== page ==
1-PRG - Gravity and Wonder - Solar EclipseThere is a dance of many dimensions occurring around arts and sciences in the region. In the meantime, thank you to those who responded to the last post. A loss of internet and phone lines for six days and continuing household sickness has delayed follow up, but it will happen.

Reaching for the stars is just one element of a full program of activities for families, students and specialists to accompany the Gravity (and Wonder) exhibition opening at Penrith Regional Gallery, this Saturday, September 3, at 4pm. Topics will range from the impact of gravity on gardens to the glories of the night sky through the Western Sydney University Observatory telescope. Among the images on display will be the 1922 image, above, of a solar eclipse, part of the Museum of Arts and Sciences collection. The exhibition will be opened by Professor Barney Glover, vice-chancellor of Western Sydney University and president of the MAAS Board of Trustees, responsible for the controversial planned move of the Powerhouse Museum from Darling Harbour to Parramatta.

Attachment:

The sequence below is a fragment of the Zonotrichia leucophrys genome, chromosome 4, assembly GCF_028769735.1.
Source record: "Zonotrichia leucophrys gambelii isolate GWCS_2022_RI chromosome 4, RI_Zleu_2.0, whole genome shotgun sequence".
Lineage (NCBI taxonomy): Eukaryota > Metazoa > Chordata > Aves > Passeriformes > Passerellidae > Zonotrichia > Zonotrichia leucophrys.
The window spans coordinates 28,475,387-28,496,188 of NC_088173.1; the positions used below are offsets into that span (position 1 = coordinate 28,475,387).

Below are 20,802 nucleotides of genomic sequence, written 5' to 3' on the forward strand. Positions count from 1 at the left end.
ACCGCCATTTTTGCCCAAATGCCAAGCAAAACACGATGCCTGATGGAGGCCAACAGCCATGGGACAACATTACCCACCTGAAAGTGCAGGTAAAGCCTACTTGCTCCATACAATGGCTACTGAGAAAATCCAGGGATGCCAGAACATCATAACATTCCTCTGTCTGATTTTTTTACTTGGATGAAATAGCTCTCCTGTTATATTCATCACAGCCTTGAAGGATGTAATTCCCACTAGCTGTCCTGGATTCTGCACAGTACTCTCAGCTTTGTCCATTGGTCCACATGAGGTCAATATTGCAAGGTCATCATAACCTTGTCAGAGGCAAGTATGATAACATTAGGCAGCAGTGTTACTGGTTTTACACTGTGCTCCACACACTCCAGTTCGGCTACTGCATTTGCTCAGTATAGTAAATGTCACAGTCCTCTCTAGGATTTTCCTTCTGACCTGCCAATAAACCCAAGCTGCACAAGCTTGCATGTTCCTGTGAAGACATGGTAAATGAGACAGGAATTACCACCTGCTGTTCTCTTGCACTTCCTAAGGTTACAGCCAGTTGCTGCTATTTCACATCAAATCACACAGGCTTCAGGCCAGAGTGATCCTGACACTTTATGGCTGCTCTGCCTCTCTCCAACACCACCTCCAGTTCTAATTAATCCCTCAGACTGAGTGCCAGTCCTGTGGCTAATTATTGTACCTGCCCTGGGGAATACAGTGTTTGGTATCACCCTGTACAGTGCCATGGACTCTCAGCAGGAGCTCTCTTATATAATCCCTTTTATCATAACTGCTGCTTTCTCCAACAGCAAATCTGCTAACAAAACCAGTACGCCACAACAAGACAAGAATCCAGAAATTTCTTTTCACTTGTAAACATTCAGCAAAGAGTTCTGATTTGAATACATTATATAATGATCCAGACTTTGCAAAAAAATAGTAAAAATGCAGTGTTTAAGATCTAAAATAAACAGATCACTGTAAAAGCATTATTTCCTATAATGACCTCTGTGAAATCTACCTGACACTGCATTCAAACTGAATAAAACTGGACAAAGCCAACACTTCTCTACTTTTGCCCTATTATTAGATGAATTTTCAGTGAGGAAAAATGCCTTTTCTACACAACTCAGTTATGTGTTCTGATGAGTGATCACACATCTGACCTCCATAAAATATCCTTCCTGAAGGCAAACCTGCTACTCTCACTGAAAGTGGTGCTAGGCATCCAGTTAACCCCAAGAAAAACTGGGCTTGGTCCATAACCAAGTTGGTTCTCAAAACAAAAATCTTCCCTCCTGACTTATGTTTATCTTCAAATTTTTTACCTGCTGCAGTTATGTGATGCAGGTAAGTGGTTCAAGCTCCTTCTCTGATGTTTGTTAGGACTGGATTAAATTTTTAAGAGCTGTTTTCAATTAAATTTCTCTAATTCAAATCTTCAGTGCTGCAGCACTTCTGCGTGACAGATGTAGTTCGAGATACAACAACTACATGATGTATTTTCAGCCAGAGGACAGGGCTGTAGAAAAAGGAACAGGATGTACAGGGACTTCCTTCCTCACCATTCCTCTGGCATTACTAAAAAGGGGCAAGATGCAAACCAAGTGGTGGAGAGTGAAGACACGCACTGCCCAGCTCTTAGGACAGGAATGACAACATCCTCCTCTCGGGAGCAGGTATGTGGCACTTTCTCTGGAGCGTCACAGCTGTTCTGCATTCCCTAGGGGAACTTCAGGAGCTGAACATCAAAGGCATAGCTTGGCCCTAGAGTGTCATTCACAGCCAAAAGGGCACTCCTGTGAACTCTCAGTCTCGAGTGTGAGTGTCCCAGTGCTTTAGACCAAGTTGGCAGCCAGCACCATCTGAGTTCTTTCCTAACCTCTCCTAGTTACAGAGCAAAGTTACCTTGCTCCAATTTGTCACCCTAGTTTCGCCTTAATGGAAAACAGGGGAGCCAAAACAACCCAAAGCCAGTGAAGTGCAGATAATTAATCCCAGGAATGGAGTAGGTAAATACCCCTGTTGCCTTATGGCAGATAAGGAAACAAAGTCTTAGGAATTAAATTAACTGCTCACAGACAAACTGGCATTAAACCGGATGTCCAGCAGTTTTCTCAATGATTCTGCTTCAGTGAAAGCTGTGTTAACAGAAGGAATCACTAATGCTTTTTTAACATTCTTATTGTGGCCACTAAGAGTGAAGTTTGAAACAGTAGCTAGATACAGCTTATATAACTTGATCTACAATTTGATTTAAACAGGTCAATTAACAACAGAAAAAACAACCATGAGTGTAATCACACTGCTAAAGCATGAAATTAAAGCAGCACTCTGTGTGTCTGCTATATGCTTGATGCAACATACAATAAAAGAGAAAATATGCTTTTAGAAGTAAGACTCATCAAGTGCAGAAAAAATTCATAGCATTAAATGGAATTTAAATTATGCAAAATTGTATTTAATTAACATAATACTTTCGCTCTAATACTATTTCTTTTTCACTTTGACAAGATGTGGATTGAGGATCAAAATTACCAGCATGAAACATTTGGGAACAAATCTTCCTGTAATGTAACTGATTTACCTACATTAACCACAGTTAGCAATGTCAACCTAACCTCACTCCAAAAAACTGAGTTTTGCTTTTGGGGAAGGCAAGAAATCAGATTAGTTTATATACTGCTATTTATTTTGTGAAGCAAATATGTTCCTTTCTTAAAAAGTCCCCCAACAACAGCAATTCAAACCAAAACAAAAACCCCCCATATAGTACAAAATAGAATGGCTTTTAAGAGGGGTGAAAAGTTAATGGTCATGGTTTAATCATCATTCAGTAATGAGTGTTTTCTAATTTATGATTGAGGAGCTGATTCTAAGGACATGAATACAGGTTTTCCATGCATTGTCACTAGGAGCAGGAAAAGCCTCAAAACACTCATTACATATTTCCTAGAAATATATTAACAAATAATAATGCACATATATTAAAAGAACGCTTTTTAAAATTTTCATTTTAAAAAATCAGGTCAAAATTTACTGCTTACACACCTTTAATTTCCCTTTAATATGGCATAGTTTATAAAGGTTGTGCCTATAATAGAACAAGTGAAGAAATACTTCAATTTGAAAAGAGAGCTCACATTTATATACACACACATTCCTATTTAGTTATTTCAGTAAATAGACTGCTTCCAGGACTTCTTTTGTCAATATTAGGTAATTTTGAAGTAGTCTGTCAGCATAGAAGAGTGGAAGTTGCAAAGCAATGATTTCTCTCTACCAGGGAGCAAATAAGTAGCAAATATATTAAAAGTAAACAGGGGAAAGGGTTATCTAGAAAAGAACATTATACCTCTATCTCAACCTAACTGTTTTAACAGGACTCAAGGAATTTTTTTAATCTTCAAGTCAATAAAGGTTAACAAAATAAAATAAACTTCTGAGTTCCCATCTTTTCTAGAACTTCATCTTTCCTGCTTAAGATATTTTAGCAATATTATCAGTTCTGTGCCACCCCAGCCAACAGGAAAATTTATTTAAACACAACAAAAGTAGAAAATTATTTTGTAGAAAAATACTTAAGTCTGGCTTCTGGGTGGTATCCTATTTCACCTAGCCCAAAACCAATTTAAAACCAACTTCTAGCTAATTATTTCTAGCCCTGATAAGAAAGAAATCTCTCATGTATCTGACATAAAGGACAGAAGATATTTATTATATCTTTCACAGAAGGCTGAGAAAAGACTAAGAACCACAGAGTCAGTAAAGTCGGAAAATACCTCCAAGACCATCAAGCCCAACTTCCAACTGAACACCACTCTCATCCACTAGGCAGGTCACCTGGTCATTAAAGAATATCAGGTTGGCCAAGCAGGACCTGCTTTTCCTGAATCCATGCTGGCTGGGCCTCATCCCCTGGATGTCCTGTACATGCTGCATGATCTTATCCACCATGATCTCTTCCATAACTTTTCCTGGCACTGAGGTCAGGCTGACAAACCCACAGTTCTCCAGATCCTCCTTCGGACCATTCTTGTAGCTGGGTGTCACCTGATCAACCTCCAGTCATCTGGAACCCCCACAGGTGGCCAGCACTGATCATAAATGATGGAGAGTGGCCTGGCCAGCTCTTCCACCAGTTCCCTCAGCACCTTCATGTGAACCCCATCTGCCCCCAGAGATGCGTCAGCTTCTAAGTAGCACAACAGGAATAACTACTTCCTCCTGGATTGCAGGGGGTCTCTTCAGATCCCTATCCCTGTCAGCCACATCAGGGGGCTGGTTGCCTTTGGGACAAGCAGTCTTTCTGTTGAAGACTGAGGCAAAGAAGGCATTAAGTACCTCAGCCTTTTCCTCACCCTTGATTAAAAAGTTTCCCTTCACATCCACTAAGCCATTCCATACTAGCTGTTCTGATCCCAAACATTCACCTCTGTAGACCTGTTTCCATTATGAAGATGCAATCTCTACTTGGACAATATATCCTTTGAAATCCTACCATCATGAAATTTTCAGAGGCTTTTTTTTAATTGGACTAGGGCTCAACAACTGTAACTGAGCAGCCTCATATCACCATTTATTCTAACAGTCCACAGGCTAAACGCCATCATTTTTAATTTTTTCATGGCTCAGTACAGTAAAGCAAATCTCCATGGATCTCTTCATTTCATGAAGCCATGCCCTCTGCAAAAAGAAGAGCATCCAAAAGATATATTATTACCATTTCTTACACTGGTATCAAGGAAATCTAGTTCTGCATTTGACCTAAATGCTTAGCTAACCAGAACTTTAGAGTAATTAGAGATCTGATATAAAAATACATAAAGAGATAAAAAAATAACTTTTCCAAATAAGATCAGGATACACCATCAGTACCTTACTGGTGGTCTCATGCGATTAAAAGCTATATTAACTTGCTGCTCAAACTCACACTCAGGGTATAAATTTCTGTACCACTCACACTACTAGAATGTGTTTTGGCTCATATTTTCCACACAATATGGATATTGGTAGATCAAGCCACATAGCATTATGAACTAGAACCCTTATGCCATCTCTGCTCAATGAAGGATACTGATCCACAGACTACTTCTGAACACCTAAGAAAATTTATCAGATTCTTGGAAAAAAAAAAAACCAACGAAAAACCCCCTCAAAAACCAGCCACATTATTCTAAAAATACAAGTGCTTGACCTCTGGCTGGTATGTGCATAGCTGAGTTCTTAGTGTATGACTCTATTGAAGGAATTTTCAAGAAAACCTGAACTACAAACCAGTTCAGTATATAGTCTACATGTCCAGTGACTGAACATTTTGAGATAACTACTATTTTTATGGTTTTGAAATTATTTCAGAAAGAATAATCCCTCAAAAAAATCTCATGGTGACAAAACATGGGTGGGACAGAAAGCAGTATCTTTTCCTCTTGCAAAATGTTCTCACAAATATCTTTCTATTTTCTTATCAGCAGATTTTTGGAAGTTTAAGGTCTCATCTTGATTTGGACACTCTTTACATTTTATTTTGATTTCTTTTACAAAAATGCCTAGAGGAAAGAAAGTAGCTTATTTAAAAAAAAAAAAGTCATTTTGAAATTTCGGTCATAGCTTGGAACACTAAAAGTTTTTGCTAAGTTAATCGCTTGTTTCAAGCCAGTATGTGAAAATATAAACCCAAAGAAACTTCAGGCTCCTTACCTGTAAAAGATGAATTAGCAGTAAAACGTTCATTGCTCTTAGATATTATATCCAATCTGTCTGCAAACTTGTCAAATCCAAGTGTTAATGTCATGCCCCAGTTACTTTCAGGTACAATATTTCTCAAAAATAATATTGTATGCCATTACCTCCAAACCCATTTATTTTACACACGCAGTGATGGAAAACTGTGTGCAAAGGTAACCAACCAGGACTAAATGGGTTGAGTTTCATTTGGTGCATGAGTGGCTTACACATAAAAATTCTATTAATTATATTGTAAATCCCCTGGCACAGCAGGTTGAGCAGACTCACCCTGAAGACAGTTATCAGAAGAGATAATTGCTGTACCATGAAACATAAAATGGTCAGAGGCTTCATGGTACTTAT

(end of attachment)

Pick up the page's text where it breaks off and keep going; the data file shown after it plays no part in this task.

PRG - Powerhouse-Observatory_credit-Prudence-Upton-016-300x300On Sunday, September 11, there will be an adult and family day of exploration in the gallery gardens. Among the attractions will be Sydney Observatory gravity model demonstrations, left, and a conversation with landscape artist and host of ABC TV’s Gardening Australia, Costa Georgiadis, below. Costa’s conversation with David Duncan and Peter Western will take place in the gallery’s beautiful succulent garden. They will discuss the unique and curious elements of gravity and PRG - Gravity and Wonder - costa_large-300x300gardening.